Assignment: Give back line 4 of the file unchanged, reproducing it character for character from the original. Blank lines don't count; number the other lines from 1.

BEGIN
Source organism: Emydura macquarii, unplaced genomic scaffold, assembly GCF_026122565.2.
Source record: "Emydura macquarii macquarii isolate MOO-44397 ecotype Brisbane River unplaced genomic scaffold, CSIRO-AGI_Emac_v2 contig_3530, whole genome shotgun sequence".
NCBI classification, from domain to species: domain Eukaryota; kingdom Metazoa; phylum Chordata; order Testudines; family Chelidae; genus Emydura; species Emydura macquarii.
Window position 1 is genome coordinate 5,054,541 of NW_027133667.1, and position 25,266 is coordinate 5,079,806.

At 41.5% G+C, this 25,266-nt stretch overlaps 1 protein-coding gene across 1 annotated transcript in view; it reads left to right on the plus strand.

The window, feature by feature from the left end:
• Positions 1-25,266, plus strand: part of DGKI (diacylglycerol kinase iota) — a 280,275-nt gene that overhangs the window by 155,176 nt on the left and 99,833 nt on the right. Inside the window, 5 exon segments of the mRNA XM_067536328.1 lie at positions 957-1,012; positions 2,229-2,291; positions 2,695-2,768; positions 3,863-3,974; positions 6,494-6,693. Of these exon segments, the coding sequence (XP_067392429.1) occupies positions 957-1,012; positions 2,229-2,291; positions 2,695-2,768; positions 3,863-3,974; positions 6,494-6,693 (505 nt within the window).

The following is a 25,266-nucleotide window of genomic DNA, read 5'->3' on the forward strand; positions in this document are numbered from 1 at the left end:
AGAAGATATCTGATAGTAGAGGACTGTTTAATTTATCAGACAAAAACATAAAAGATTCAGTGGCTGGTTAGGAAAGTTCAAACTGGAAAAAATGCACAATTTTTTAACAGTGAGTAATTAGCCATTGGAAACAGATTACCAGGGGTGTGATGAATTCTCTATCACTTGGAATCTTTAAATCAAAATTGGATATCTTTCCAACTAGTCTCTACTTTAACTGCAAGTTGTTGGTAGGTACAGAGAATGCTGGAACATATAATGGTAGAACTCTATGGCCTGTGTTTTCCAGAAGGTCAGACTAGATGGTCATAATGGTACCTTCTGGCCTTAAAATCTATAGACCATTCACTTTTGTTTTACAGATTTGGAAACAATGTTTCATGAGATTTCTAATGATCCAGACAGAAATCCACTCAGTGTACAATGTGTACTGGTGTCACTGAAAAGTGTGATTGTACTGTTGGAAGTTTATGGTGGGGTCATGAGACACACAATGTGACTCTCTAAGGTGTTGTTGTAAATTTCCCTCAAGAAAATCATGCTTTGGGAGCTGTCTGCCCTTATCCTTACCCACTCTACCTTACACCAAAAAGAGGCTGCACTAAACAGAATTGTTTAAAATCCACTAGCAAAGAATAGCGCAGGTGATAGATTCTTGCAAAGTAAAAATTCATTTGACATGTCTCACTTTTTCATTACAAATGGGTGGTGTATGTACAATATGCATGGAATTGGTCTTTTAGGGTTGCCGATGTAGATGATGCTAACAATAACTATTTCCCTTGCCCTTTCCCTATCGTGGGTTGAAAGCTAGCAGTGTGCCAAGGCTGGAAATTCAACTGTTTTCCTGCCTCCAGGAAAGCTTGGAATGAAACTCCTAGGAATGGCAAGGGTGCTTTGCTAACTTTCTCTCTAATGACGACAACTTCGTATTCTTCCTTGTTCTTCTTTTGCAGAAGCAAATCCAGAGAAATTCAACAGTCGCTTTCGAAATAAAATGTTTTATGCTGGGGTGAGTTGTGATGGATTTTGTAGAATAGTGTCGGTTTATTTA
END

Window position 1 is genome coordinate 5,054,541 of NW_027133667.1, and position 25,266 is coordinate 5,079,806.